NASA Shares Captivating Video Of Perseverance Mars Red Rover's Key Moments In 2021
From taking selfies, to collecting core samples from Mars indicating possible ancient volcanic activity, NASA's Perseverance has had an eventful 10 months since landing on the red planet. The rover's name has certainly been fitting as NASA shares Perseverance's biggest moments in 2021.
The past year has been filled to the brim with new and exciting NASA missions. Just in the past few months the space agency has launched its Double Asteroid Redirection Test (DART), seen the Parker Solar Probe become the first spacecraft to touch the Sun, launched the highly anticipated James Webb Space Telescope, and more. To say the teams at NASA and its international partners have been busy this past year is quite the understatement. However, it is a video NASA shared concerning the Mars Perseverance rover's first 10 months since landing that has center stage on this day.
Since its historic and harrowing February 18th landing on the surface of the red planet, Perseverance has been a busy little rover. It has driven 1.8 miles (2.9 kilometers), set a record for the longest rover drive in a Martian day, collected six samples of Martian rock and atmosphere that hopefully will be returned to Earth for further study, and taken over 100,000 images. The rover has also been helping out the team for NASA's Ingenuity Helicopter, which tagged along for the ride to Mars attached to Perseverance, by capturing video and images of its space pal during its flights.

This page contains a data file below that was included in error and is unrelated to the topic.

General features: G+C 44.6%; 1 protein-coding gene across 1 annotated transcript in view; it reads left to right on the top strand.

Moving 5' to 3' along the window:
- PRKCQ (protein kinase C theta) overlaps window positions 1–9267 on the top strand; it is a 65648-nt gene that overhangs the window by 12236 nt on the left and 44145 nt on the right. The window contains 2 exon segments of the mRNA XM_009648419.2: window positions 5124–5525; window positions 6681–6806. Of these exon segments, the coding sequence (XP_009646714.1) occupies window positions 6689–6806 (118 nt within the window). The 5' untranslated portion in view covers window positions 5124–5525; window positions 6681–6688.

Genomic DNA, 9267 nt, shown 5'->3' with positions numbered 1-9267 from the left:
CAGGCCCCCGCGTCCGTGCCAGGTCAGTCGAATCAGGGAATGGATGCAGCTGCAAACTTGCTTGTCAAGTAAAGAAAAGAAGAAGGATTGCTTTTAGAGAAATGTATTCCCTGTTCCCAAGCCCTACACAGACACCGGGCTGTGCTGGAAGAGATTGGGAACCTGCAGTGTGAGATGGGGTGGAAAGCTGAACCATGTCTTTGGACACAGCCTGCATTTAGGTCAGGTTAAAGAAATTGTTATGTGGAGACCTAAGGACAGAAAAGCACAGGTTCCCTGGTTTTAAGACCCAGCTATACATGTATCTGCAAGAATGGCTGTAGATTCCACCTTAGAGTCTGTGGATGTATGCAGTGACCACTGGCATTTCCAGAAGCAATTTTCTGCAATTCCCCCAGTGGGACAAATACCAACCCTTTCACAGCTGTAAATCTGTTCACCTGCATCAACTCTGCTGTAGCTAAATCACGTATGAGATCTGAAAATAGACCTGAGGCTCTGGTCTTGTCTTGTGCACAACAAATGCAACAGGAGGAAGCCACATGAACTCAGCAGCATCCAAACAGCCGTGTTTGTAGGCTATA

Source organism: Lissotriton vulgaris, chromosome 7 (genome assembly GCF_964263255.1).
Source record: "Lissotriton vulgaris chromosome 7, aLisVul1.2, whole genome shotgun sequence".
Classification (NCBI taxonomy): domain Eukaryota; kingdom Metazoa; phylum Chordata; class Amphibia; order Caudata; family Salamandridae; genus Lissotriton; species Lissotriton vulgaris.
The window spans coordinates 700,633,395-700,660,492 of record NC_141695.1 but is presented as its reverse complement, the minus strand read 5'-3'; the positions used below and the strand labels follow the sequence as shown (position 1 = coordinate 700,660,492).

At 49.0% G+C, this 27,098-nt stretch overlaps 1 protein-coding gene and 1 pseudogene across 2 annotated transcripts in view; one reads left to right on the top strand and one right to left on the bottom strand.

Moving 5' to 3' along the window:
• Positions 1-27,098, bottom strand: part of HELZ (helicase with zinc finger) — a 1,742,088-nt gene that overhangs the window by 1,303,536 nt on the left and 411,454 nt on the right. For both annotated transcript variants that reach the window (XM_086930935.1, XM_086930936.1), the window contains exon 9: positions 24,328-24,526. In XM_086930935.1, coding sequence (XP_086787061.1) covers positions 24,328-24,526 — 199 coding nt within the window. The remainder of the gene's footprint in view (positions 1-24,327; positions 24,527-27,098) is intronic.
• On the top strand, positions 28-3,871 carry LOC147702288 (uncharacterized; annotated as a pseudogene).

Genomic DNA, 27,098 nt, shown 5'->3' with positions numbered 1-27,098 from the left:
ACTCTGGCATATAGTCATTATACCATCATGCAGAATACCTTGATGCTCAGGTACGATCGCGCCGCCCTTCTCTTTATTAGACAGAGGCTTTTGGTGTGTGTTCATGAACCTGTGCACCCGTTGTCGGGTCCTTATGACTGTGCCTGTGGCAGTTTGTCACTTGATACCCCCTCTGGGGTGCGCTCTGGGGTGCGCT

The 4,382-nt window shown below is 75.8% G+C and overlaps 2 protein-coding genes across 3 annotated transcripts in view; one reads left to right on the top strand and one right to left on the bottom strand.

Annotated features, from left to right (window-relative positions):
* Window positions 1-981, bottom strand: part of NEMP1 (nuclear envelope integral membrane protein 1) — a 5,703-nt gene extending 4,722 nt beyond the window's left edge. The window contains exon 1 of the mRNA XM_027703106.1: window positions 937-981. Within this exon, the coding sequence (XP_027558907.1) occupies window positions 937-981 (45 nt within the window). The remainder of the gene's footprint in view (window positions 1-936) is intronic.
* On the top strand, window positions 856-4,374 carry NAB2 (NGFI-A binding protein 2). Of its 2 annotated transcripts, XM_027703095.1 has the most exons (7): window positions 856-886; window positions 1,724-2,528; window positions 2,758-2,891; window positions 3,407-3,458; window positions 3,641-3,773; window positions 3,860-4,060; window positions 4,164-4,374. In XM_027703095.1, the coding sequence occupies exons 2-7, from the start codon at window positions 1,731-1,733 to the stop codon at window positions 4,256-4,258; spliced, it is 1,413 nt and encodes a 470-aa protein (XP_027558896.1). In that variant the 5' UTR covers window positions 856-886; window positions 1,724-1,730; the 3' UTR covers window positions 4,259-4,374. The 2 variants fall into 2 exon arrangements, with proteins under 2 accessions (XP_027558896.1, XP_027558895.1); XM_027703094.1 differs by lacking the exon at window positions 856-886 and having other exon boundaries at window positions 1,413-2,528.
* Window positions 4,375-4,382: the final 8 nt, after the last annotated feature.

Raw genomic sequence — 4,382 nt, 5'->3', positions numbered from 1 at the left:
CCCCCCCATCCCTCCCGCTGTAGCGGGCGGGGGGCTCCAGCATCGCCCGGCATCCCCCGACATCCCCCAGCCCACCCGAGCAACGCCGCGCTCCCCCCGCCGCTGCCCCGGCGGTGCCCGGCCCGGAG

The video that NASA released on December 28th has Jessica Samuels, the Perseverance surface operations mission manager at NASA's Jet Propulsion Laboratory in Southern California, sharing the rover's year in review. She explains that the next phase for Perseverance is to explore the delta that formed in Jezero Crater billions of years ago. The delta is thought to have been formed from sediment that an ancient river carried into the lake that once existed in the crater.
One of the main missions for Perseverance is to search for signs of ancient microbial life on the red planet. It is doing this in part by drilling into the surface of Mars and collecting core samples of Martian rock and soil. It then seals those samples in tubes for a planned future mission that will attempt to return them back to Earth for a more detailed analysis.
While the rover is exploring the past habitability of Mars, it is also testing technologies to help make future human exploration of the planet possible. A few of the ways Perseverance is aiding in future human expeditions is by testing a method for producing oxygen from the Martian atmosphere, identifying other resources, characterizing weather, dust and other potential environmental conditions, and improving landing techniques.
As NASA and all of us look back on the year Perseverance has had, there are many reasons to be excited for the future. As humankind looks toward space as a potential for future inhabitation, the research that is being done now from the surface of the red planet will make future human missions to the red planet possible.